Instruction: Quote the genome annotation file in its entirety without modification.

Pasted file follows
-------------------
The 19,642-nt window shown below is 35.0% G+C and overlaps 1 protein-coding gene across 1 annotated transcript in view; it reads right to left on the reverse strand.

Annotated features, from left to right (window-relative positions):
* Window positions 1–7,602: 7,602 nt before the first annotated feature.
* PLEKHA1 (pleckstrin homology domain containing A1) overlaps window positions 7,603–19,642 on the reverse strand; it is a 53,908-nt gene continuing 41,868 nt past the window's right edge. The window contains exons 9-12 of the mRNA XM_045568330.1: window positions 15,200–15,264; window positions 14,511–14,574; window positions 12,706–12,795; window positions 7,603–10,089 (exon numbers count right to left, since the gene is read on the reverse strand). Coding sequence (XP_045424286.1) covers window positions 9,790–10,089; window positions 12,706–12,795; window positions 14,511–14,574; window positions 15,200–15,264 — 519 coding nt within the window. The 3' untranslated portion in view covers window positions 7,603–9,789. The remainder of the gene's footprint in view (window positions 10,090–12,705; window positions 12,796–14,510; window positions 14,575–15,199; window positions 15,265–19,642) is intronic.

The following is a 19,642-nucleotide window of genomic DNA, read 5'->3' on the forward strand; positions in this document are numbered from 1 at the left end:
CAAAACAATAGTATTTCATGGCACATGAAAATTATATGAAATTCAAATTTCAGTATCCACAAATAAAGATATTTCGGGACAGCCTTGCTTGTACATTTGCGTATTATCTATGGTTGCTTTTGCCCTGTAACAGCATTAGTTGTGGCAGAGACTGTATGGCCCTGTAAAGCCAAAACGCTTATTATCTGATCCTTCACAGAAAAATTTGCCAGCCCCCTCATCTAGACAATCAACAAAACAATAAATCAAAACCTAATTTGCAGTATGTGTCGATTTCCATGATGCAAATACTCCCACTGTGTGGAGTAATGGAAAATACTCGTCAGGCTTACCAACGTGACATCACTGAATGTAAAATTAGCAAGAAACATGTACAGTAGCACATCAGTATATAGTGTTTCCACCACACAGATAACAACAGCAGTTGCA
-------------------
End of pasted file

The 19,642-nt window shown below is 35.0% G+C and overlaps 1 protein-coding gene across 1 annotated transcript in view; it reads right to left on the reverse strand.

Annotated features, from left to right (window-relative positions):
* Window positions 1–7,602: 7,602 nt before the first annotated feature.
* PLEKHA1 (pleckstrin homology domain containing A1) overlaps window positions 7,603–19,642 on the reverse strand; it is a 53,908-nt gene continuing 41,868 nt past the window's right edge. The window contains exons 9-12 of the mRNA XM_045568330.1: window positions 15,200–15,264; window positions 14,511–14,574; window positions 12,706–12,795; window positions 7,603–10,089 (exon numbers count right to left, since the gene is read on the reverse strand). Coding sequence (XP_045424286.1) covers window positions 9,790–10,089; window positions 12,706–12,795; window positions 14,511–14,574; window positions 15,200–15,264 — 519 coding nt within the window. The 3' untranslated portion in view covers window positions 7,603–9,789. The remainder of the gene's footprint in view (window positions 10,090–12,705; window positions 12,796–14,510; window positions 14,575–15,199; window positions 15,265–19,642) is intronic.

The following is a 19,642-nucleotide window of genomic DNA, read 5'->3' on the forward strand; positions in this document are numbered from 1 at the left end:
CAAAACAATAGTATTTCATGGCACATGAAAATTATATGAAATTCAAATTTCAGTATCCACAAATAAAGATATTTCGGGACAGCCTTGCTTGTACATTTGCGTATTATCTATGGTTGCTTTTGCCCTGTAACAGCATTAGTTGTGGCAGAGACTGTATGGCCCTGTAAAGCCAAAACGCTTATTATCTGATCCTTCACAGAAAAATTTGCCAGCCCCCTCATCTAGACAATCAACAAAACAATAAATCAAAACCTAATTTGCAGTATGTGTCGATTTCCATGATGCAAATACTCCCACTGTGTGGAGTAATGGAAAATACTCGTCAGGCTTACCAACGTGACATCACTGAATGTAAAATTAGCAAGAAACATGTACAGTAGCACATCAGTATATAGTGTTTCCACCACACAGATAACAACAGCAGTTGCA